Conducting a preliminary survey of potential coring sites around Vista Alegre, Dan Leonard sinks a metal probe down into the sediments to estimate depth.

Conducting a preliminary survey of potential coring sites around Vista Alegre, Dan Leonard sinks a metal probe down into the sediments to estimate depth.  Click image for larger view and image credit.



Trish Beddows proudly stands with Freddy Flores, Kantunilkin’s local welder who created coring equipment, including this pink tripod for the project.

Trish Beddows proudly stands with Freddy Flores, Kantunilkin’s local welder who created coring equipment, including this pink tripod for the project.Click image for larger view and image credit.


Collecting Cores and Sediment Samples in the Field

Beverly Goodman
Assistant Professor, Leon Charney School of Marine Sciences
University of Haifa

Sediment coring is a job that is one part experience, one part planning, and many parts luck.  Before we arrived in the Yucatan the team spent months discussing and planning how we would accomplish our goals to collect a series of sediment cores from target areas underwater around the site.  We had to think about the depth of the water, the types of sediments, and the best (and available) equipment.  Ultimately, we decided to hedge our bets and come prepared with a variety of options in our toolbox, and see what worked best.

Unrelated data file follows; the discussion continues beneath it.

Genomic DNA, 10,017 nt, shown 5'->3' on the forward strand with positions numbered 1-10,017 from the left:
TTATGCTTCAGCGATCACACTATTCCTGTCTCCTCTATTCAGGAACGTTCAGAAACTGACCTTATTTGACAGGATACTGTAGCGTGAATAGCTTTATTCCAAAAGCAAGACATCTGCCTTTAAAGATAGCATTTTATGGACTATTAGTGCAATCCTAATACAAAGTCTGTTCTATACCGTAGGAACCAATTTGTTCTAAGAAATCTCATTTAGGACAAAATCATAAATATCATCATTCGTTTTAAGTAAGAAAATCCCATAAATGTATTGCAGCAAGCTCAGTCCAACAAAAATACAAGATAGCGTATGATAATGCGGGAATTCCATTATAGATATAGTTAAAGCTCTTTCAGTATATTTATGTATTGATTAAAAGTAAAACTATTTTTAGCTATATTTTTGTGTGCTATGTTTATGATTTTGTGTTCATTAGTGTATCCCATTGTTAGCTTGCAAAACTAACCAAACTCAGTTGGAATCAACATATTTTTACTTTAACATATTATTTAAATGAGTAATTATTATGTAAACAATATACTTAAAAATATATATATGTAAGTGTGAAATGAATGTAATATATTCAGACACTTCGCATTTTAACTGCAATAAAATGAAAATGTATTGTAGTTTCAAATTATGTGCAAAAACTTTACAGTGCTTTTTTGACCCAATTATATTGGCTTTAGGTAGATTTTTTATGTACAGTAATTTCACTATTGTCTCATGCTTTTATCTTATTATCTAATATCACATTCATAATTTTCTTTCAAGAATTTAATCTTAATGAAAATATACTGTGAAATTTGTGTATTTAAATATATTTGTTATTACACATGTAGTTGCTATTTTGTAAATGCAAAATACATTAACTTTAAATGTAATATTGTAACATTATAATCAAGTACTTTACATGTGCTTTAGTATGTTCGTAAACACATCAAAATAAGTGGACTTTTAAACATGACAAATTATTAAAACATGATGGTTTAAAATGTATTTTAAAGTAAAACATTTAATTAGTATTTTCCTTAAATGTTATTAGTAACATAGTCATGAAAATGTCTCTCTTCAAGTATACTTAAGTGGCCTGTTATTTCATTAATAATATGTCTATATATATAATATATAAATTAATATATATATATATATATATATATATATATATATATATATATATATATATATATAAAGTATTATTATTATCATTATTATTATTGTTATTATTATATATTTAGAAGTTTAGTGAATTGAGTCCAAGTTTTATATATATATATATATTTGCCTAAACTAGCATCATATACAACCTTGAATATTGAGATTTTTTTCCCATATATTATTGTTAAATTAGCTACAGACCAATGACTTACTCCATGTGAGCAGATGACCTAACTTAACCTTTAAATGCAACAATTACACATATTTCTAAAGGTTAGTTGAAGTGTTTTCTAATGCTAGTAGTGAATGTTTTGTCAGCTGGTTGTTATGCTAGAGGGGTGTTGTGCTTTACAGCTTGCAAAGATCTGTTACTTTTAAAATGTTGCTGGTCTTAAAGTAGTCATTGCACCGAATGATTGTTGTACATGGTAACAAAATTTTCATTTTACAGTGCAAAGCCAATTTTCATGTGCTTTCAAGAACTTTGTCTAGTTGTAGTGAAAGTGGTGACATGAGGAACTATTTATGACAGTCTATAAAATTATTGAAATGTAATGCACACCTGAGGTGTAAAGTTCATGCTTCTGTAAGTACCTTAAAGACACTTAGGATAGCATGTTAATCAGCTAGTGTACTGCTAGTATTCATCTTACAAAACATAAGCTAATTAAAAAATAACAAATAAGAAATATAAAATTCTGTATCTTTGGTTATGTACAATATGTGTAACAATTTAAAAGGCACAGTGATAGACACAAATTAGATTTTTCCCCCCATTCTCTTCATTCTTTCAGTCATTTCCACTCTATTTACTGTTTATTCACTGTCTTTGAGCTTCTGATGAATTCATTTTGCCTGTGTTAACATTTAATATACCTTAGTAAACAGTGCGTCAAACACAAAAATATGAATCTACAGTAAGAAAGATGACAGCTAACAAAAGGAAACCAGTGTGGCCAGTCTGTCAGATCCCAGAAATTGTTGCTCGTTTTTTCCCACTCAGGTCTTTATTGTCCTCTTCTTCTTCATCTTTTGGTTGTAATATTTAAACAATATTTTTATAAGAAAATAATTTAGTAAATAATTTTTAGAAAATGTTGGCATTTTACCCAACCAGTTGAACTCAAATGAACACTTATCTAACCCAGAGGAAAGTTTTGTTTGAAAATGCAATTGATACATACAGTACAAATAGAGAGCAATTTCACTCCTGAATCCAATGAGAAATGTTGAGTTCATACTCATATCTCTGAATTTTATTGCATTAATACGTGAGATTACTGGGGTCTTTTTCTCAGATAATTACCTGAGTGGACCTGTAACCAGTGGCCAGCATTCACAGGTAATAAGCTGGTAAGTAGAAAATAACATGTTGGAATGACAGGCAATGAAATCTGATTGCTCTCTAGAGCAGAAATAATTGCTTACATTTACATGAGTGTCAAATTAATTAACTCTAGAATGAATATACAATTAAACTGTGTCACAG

Trish Beddows, the team hydrogeologist, and I met in Chicago to organize some of the equipment before we flew down to meet the rest of the crew in Mexico.  Trish brought along a Livingston corer, which is a specially designed device that is useful in lake bottom sediments, which we expected to be similar to what we’d find at Vista Allegra.  As a back up, I brought plans for having a hammering device machined locally when we arrived.

Meanwhile, Dominique, Derek and Dan were at the site already preparing the coring base, which was made by rigging a platform across two small rowboats.  They set the stage and went right to work with general site descriptions, mapping, and biological collections.  They also toured around the site with a probe to test the depths of the sediments.  This information would be important for us to pinpoint areas with the greatest potential for collections.

As soon as we arrived in Mexico, we quickly went out searching for a welder to build our back-up coring equipment.  Trish’s fluent Spanish led us to a local expert in metalworking who took on the challenge.  In no time we had a device ready in case the Livingstone caused us trouble.  He even humored our request to paint it pink!

Getting from the archaeological home base in Kantunilkin to the research site is no simple task.  First, we drove to the harbor town of Chiquila.  There, we loaded all of our equipment and supplies for 3-4 days of field time at the site onto a boat.  The team that was already in Mexico had already taken care of the difficult task of bringing out all the necessities and setting up the field camp (and building the coring raft!).   The site is primitive, so no electricity or running water.  We loaded up with food, water, ice, field gear, generators, and off we went on a boat from Chiquila.